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Title page for ETD etd-11022015-122608


Type of Document Dissertation
Author Giri, Ayush
Author's Email Address ayush.giris@gmail.com
URN etd-11022015-122608
Title Modifiable and non-modifiable risk factors for pelvic organ prolapse
Degree PhD
Department Epidemiology
Advisory Committee
Advisor Name Title
Todd L. Edwards Committee Chair
Bingshan Li Committee Member
Digna R. Velez Edwards Committee Member
Katherine E. Hartmann Committee Member
Melinda C. Aldrich Committee Member
Keywords
  • Epidemiology of POP
  • Admixture mapping
  • Gene-environment interactions
  • Obesity and pelvic organ prolapse
  • Pelvic organ prolapse (POP)
  • Women's Health
Date of Defense 2015-09-28
Availability unrestricted
Abstract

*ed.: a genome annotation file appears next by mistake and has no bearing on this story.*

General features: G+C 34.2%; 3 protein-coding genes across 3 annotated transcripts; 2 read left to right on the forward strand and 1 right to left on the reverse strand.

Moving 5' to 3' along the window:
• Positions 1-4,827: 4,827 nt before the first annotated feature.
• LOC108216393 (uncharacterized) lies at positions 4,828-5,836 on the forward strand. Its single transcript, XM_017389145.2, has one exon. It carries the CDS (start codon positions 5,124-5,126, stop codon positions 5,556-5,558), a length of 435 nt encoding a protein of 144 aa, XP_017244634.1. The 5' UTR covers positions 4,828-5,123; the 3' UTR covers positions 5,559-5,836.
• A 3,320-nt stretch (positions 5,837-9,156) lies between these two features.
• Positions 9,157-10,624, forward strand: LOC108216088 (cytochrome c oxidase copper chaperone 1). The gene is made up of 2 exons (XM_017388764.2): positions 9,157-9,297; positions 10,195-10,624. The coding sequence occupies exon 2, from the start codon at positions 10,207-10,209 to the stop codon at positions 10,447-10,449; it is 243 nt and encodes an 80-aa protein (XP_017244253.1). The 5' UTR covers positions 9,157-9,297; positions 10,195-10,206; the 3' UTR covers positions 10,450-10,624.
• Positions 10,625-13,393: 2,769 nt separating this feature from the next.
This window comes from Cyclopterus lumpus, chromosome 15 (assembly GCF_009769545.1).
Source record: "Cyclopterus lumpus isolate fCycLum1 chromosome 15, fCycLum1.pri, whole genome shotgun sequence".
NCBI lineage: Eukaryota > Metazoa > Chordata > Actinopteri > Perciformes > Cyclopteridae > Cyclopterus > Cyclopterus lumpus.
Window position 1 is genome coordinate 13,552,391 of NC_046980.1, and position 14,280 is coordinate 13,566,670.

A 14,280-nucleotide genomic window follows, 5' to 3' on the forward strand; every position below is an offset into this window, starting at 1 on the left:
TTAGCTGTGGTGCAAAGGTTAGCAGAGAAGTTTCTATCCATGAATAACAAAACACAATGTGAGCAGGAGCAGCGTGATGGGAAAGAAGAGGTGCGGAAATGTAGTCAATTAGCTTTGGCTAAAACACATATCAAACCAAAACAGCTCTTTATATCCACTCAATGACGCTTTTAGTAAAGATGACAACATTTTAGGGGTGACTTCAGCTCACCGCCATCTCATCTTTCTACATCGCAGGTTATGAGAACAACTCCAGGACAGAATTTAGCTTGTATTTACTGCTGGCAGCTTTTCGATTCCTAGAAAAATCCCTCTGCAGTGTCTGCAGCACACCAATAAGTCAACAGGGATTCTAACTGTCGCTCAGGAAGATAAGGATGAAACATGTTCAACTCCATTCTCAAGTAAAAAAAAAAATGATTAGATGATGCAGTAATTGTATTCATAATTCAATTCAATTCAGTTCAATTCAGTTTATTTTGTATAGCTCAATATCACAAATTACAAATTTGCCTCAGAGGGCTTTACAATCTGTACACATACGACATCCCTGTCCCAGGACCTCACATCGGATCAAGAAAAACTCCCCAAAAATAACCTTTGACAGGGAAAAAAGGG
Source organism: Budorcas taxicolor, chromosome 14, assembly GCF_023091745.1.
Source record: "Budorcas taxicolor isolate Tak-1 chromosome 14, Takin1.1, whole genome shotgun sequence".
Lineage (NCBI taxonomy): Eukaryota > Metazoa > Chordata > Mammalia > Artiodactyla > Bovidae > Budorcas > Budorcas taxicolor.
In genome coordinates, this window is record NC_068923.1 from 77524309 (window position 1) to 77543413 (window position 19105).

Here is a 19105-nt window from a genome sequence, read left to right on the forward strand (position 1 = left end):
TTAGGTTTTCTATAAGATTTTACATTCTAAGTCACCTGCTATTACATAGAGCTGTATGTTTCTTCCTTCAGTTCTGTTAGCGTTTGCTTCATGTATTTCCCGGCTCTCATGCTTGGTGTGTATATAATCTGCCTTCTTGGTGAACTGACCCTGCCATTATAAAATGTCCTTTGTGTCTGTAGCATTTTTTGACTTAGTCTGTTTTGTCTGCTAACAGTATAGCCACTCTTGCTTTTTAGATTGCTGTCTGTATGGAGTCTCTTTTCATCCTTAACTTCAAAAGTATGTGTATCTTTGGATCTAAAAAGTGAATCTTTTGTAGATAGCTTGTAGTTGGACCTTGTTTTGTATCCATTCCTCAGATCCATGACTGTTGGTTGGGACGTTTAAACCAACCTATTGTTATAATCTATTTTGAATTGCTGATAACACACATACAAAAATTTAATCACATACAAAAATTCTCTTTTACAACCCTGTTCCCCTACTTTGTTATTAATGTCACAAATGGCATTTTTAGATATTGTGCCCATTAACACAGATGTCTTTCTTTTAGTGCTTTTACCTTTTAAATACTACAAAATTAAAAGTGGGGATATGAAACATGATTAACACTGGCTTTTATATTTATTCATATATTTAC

Pelvic organ prolapse (POP) is characterized by the descent of pelvic organs (uterus, bladder, and bowels) from their normal anatomical positions into the vaginal space due to defects in the pelvic floor support system. Obesity may influence POP but findings from studies are not always consistent. A systematic-review of the literature was undertaken here and a meta-analysis was conducted to evidence that being over-weight and obese increased odds of having POP, compared with women with normal-weight. Literature suggests POP is heritable, and is likely influenced by a host of predisposing and modifiable factors; however this notion of interaction has not been formally assessed. Considering childbirth is the strongest risk factor and obesity, the most-practicably modifiable risk factor for POP, analyses were undertaken to identify whether single nucleotide polymorphisms (SNPs) in/around 96 candidate genes modify the associations between parity and POP and body mass index (BMI) and POP in European American, African American and Hispanic women from the Women’s Health Initiative Hormone Therapy (WHI-HT) trial. Although signals were not statistically significant considering multiple-comparisons, SNPs from several potential gene regions were noted to interact with BMI (COL11A1, CADM2, ELN, ACTN3, NRXN3, FTO, and TMEM160) and with parity (CADM2, ETV5, and ITPR2) to influence POP. Epidemiologic evidence also suggests racial disparity in POP prevalence; however, whether continental genetic ancestry plays a part has not been examined. An admixture mapping study of POP was undertaken in African American women from the WHI-HT. One chromosomal region (15:q262) showed a statistically significant inverse association with European ancestry, while another (1:q42.1-42.3) showed a suggestive positive association with European ancestry in relation to POP. This work demonstrates the multifactorial etiology of POP and the need to further investigate the mechanisms of how these factors interrelate to manifest POP.

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